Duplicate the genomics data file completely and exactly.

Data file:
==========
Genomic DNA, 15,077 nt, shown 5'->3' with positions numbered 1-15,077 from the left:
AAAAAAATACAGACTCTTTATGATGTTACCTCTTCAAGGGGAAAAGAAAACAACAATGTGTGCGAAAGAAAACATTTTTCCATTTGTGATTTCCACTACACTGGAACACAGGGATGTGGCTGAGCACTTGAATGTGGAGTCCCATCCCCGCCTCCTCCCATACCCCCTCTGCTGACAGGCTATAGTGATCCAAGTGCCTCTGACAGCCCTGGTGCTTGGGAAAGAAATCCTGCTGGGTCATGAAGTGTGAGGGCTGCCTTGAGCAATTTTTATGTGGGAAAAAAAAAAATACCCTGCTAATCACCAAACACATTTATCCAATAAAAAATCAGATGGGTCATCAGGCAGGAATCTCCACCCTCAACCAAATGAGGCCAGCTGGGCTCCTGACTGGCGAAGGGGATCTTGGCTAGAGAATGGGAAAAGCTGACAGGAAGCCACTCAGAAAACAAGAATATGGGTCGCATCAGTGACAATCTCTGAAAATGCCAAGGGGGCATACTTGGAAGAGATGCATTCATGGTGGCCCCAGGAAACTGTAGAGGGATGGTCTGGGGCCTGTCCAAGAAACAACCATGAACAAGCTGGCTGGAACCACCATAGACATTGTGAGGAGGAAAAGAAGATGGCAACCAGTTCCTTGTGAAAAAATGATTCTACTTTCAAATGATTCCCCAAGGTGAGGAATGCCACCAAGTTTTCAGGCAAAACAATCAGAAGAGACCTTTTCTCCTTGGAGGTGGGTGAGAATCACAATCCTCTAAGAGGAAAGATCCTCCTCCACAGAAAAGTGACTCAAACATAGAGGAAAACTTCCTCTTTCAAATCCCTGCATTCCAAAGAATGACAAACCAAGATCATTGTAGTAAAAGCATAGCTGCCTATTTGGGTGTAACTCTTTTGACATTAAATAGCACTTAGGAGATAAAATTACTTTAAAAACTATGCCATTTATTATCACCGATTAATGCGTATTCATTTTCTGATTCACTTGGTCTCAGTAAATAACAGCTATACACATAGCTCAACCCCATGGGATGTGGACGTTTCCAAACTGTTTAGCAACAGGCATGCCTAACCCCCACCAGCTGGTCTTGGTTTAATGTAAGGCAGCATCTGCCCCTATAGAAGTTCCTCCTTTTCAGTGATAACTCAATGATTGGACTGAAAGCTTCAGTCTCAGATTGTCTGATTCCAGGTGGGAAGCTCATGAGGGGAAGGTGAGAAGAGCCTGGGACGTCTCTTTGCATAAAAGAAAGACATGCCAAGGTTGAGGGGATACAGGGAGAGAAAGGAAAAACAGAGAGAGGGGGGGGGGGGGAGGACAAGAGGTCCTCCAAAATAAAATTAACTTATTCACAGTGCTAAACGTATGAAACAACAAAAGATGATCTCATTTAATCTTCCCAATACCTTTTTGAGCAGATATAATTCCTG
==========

Genomic DNA, 15,077 nt, shown 5'->3' with positions numbered 1-15,077 from the left:
AAAAAAATACAGACTCTTTATGATGTTACCTCTTCAAGGGGAAAAGAAAACAACAATGTGTGCGAAAGAAAACATTTTTCCATTTGTGATTTCCACTACACTGGAACACAGGGATGTGGCTGAGCACTTGAATGTGGAGTCCCATCCCCGCCTCCTCCCATACCCCCTCTGCTGACAGGCTATAGTGATCCAAGTGCCTCTGACAGCCCTGGTGCTTGGGAAAGAAATCCTGCTGGGTCATGAAGTGTGAGGGCTGCCTTGAGCAATTTTTATGTGGGAAAAAAAAAAATACCCTGCTAATCACCAAACACATTTATCCAATAAAAAATCAGATGGGTCATCAGGCAGGAATCTCCACCCTCAACCAAATGAGGCCAGCTGGGCTCCTGACTGGCGAAGGGGATCTTGGCTAGAGAATGGGAAAAGCTGACAGGAAGCCACTCAGAAAACAAGAATATGGGTCGCATCAGTGACAATCTCTGAAAATGCCAAGGGGGCATACTTGGAAGAGATGCATTCATGGTGGCCCCAGGAAACTGTAGAGGGATGGTCTGGGGCCTGTCCAAGAAACAACCATGAACAAGCTGGCTGGAACCACCATAGACATTGTGAGGAGGAAAAGAAGATGGCAACCAGTTCCTTGTGAAAAAATGATTCTACTTTCAAATGATTCCCCAAGGTGAGGAATGCCACCAAGTTTTCAGGCAAAACAATCAGAAGAGACCTTTTCTCCTTGGAGGTGGGTGAGAATCACAATCCTCTAAGAGGAAAGATCCTCCTCCACAGAAAAGTGACTCAAACATAGAGGAAAACTTCCTCTTTCAAATCCCTGCATTCCAAAGAATGACAAACCAAGATCATTGTAGTAAAAGCATAGCTGCCTATTTGGGTGTAACTCTTTTGACATTAAATAGCACTTAGGAGATAAAATTACTTTAAAAACTATGCCATTTATTATCACCGATTAATGCGTATTCATTTTCTGATTCACTTGGTCTCAGTAAATAACAGCTATACACATAGCTCAACCCCATGGGATGTGGACGTTTCCAAACTGTTTAGCAACAGGCATGCCTAACCCCCACCAGCTGGTCTTGGTTTAATGTAAGGCAGCATCTGCCCCTATAGAAGTTCCTCCTTTTCAGTGATAACTCAATGATTGGACTGAAAGCTTCAGTCTCAGATTGTCTGATTCCAGGTGGGAAGCTCATGAGGGGAAGGTGAGAAGAGCCTGGGACGTCTCTTTGCATAAAAGAAAGACATGCCAAGGTTGAGGGGATACAGGGAGAGAAAGGAAAAACAGAGAGAGGGGGGGGGGGGGAGGACAAGAGGTCCTCCAAAATAAAATTAACTTATTCACAGTGCTAAACGTATGAAACAACAAAAGATGATCTCATTTAATCTTCCCAATACCTTTTTGAGCAGATATAATTCCTG